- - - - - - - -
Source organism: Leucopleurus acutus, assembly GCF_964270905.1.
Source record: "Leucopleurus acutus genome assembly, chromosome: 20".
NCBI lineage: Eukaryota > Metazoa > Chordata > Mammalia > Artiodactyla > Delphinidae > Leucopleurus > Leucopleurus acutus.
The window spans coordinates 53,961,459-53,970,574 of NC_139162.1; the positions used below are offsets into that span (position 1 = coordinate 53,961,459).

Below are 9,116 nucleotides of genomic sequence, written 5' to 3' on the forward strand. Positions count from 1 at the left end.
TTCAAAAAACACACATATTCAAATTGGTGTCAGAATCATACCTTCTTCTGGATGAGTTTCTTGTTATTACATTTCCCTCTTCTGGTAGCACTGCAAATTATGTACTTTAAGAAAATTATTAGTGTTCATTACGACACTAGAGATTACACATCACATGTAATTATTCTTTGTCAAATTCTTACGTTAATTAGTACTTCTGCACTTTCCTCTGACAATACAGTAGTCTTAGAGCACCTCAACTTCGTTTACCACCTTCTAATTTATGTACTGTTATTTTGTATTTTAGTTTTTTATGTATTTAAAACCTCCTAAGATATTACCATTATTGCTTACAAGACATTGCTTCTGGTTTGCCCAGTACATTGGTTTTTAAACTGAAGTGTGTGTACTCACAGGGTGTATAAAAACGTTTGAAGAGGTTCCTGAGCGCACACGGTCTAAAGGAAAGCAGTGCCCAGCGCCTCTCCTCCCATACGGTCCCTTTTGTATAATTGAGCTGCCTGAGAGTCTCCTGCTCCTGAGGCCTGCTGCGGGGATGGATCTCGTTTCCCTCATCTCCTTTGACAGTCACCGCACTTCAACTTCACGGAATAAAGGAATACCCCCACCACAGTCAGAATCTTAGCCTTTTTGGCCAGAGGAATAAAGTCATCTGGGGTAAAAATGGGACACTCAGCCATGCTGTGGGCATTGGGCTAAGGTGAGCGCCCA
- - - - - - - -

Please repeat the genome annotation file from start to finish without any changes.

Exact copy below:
Source organism: Leucopleurus acutus, assembly GCF_964270905.1.
Source record: "Leucopleurus acutus genome assembly, chromosome: 20".
NCBI lineage: Eukaryota > Metazoa > Chordata > Mammalia > Artiodactyla > Delphinidae > Leucopleurus > Leucopleurus acutus.
The window spans coordinates 53,961,459-53,970,574 of NC_139162.1; the positions used below are offsets into that span (position 1 = coordinate 53,961,459).

Below are 9,116 nucleotides of genomic sequence, written 5' to 3' on the forward strand. Positions count from 1 at the left end.
TTCAAAAAACACACATATTCAAATTGGTGTCAGAATCATACCTTCTTCTGGATGAGTTTCTTGTTATTACATTTCCCTCTTCTGGTAGCACTGCAAATTATGTACTTTAAGAAAATTATTAGTGTTCATTACGACACTAGAGATTACACATCACATGTAATTATTCTTTGTCAAATTCTTACGTTAATTAGTACTTCTGCACTTTCCTCTGACAATACAGTAGTCTTAGAGCACCTCAACTTCGTTTACCACCTTCTAATTTATGTACTGTTATTTTGTATTTTAGTTTTTTATGTATTTAAAACCTCCTAAGATATTACCATTATTGCTTACAAGACATTGCTTCTGGTTTGCCCAGTACATTGGTTTTTAAACTGAAGTGTGTGTACTCACAGGGTGTATAAAAACGTTTGAAGAGGTTCCTGAGCGCACACGGTCTAAAGGAAAGCAGTGCCCAGCGCCTCTCCTCCCATACGGTCCCTTTTGTATAATTGAGCTGCCTGAGAGTCTCCTGCTCCTGAGGCCTGCTGCGGGGATGGATCTCGTTTCCCTCATCTCCTTTGACAGTCACCGCACTTCAACTTCACGGAATAAAGGAATACCCCCACCACAGTCAGAATCTTAGCCTTTTTGGCCAGAGGAATAAAGTCATCTGGGGTAAAAATGGGACACTCAGCCATGCTGTGGGCATTGGGCTAAGGTGAGCGCCCA